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Deep Ones and Night Gaunts and Shuggoths, Oh My

January 8, 2018 at 2:04 pm
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Early applications are now being accepted for this summer’s Odyssey Workshop, for aspiring writers of science fiction, fantasy, and horror. See here for details:

http://www.odysseyworkshop.org/workshop.html

Odyssey is held in the hills of New Hampshire, not far from Arkham, Dunwich, Innsmouth, with all their associated horrors. With that in mind, I am sponsoring the MISKATONIC SCHOLARSHIP, for some new talent who wants to walk in the footsteps of HPL and explore vistas of cosmic horror. Let’s bring the Mountains of Madness to New England.

You can read more about Odyssey and the scholarship in my post from last April, here:

https://grrm.livejournal.com/534795.html

Good luck, all you shambling horrors. I hope you make your sanity rolls.

Current Mood: artistic artistic

A Sense of Wonder

April 10, 2017 at 12:00 pm
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I’ve made my life in the worlds of science fiction and fantasy, and an awful lot of people helped me along the way. I wouldn’t be where I am today without them. But if I may echo something that Robert A. Heinlein once said, you can never pay back the people who helped you when you were starting out… but you can pay forward, and give a hand to those coming after.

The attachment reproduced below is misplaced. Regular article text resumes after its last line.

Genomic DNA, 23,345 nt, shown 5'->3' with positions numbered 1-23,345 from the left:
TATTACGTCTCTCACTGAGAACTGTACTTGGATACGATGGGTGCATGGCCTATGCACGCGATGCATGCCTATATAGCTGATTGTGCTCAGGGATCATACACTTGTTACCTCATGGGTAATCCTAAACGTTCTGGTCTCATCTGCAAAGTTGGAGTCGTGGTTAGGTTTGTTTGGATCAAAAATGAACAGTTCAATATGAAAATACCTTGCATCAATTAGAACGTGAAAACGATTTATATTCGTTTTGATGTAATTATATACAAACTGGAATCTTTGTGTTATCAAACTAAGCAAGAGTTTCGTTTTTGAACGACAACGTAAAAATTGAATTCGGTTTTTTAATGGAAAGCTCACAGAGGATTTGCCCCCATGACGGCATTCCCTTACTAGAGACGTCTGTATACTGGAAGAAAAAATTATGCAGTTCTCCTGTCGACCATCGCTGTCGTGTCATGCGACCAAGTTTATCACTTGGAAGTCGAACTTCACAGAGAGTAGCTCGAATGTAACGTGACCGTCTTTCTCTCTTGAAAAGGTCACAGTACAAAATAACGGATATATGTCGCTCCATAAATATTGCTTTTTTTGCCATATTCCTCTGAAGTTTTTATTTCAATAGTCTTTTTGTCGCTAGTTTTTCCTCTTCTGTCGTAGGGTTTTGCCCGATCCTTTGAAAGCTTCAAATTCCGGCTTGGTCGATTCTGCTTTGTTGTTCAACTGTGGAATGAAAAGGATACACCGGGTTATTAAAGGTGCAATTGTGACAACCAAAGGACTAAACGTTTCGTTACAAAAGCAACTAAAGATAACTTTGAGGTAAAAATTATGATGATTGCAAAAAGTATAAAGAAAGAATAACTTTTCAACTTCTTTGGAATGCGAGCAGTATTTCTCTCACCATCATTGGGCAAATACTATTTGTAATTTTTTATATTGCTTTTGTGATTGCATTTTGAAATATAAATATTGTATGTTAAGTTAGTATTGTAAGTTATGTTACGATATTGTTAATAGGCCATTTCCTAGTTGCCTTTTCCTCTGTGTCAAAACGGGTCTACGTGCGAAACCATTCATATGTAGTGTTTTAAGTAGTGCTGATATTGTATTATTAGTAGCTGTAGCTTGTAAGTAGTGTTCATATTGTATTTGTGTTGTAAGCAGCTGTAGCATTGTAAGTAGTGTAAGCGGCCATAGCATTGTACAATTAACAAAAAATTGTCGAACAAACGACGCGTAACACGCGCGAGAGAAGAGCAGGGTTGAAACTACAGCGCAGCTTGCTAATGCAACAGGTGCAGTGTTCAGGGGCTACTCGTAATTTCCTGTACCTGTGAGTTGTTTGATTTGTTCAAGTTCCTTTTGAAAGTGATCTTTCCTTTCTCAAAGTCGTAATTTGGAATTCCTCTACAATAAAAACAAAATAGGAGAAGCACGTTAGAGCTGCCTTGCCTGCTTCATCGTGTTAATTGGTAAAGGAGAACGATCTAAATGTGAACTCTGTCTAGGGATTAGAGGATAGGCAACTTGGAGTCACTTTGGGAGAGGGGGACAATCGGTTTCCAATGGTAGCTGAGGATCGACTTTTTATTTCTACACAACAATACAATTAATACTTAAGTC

With that in mind, I’m pleased to announce that I will be funding a new scholarship for the Clarion Science Fiction & Fantasy Writers Workshop. Held every summer at the University of California San Diego under the auspices of the Clarion Foundation, the workshop’s roots go back the 1960s and Clarion College in Pennsylvania, where it was founded by Robin Scott Wilson, Damon Knight, and Kate Wilhelm. Its alumni include more professional sf and fantasy writers than I can possibly hope to name, and the list of Clarion instructors over the years is a veritable Who’s Who of our genre.

Many of the students at Clarion already receive financial aid through a variety of existing scholarships and grants that cover all or part of their expenses, but there’s always need and there’s never enough money, and it’s my hope that this new scholarship will offer an opportunity to one more worthy applicant who might not otherwise have been able to afford the experience. It will be a full scholarship, given annually, and covering tuition, fees, and lodging for a single student for the full six weeks of intensive writing and criticism that is Clarion.

We’ll be calling it the Sense of Wonder scholarship.

The award will not be limited by age, race, sex, religion, skin color, place of origin, or field of study. The only criteria will be literary.

The first science fiction novel I ever read was Heinlein’s HAVE SPACE SUIT, WILL TRAVEL, a book that begins with a boy named Kip in a used spacesuit standing in his back yard, and goes on to take him (and us) to the moon, and Pluto, and the Lesser Magellanic Cloud, along the way encountering aliens both horrifying (the Wormfaces) and benevolent (the Mother Thing), as well as a girl named Peewee. In the end it’s up to Kip and Peewee to defend the entire human race when Earth is put on trial. I had never read anything like it, and from the moment I finished I wanted more; more Heinlein, more science fiction, more aliens and spacesuits and starships… more of the vast interstellar vistas that had opened before me.